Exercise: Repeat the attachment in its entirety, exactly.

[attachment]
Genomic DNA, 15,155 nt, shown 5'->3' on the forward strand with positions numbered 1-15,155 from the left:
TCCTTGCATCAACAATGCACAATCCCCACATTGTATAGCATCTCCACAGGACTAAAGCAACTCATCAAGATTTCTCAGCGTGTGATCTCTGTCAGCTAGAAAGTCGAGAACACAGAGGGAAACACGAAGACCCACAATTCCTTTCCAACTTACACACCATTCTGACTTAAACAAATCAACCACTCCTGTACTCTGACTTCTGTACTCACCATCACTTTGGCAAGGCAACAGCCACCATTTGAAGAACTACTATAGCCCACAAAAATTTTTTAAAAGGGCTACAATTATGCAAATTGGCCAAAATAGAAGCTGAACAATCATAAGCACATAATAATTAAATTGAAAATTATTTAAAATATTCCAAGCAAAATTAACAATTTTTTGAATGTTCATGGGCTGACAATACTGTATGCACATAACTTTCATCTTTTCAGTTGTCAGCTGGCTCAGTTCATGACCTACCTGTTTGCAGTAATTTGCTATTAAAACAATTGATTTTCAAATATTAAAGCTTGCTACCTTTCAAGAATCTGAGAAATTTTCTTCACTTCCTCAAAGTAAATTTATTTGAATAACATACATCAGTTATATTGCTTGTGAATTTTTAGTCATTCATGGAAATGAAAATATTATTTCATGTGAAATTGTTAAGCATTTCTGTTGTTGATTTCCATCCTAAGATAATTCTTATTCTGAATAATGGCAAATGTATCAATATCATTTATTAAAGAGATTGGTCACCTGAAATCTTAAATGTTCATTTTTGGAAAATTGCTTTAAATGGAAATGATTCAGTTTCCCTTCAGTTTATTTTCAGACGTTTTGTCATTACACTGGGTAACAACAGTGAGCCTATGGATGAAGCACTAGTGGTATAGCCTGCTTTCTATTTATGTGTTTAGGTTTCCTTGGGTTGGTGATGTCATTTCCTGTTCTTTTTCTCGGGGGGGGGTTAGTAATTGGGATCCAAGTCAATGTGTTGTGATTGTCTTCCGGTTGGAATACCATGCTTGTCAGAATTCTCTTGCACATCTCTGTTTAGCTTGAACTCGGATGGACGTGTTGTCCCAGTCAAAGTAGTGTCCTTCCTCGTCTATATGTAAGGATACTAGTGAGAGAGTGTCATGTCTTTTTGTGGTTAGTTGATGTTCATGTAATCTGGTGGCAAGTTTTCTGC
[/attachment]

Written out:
Genomic DNA, 15,155 nt, shown 5'->3' on the forward strand with positions numbered 1-15,155 from the left:
TCCTTGCATCAACAATGCACAATCCCCACATTGTATAGCATCTCCACAGGACTAAAGCAACTCATCAAGATTTCTCAGCGTGTGATCTCTGTCAGCTAGAAAGTCGAGAACACAGAGGGAAACACGAAGACCCACAATTCCTTTCCAACTTACACACCATTCTGACTTAAACAAATCAACCACTCCTGTACTCTGACTTCTGTACTCACCATCACTTTGGCAAGGCAACAGCCACCATTTGAAGAACTACTATAGCCCACAAAAATTTTTTAAAAGGGCTACAATTATGCAAATTGGCCAAAATAGAAGCTGAACAATCATAAGCACATAATAATTAAATTGAAAATTATTTAAAATATTCCAAGCAAAATTAACAATTTTTTGAATGTTCATGGGCTGACAATACTGTATGCACATAACTTTCATCTTTTCAGTTGTCAGCTGGCTCAGTTCATGACCTACCTGTTTGCAGTAATTTGCTATTAAAACAATTGATTTTCAAATATTAAAGCTTGCTACCTTTCAAGAATCTGAGAAATTTTCTTCACTTCCTCAAAGTAAATTTATTTGAATAACATACATCAGTTATATTGCTTGTGAATTTTTAGTCATTCATGGAAATGAAAATATTATTTCATGTGAAATTGTTAAGCATTTCTGTTGTTGATTTCCATCCTAAGATAATTCTTATTCTGAATAATGGCAAATGTATCAATATCATTTATTAAAGAGATTGGTCACCTGAAATCTTAAATGTTCATTTTTGGAAAATTGCTTTAAATGGAAATGATTCAGTTTCCCTTCAGTTTATTTTCAGACGTTTTGTCATTACACTGGGTAACAACAGTGAGCCTATGGATGAAGCACTAGTGGTATAGCCTGCTTTCTATTTATGTGTTTAGGTTTCCTTGGGTTGGTGATGTCATTTCCTGTTCTTTTTCTCGGGGGGGGGTTAGTAATTGGGATCCAAGTCAATGTGTTGTGATTGTCTTCCGGTTGGAATACCATGCTTGTCAGAATTCTCTTGCACATCTCTGTTTAGCTTGAACTCGGATGGACGTGTTGTCCCAGTCAAAGTAGTGTCCTTCCTCGTCTATATGTAAGGATACTAGTGAGAGAGTGTCATGTCTTTTTGTGGTTAGTTGATGTTCATGTAATCTGGTGGCAAGTTTTCTGC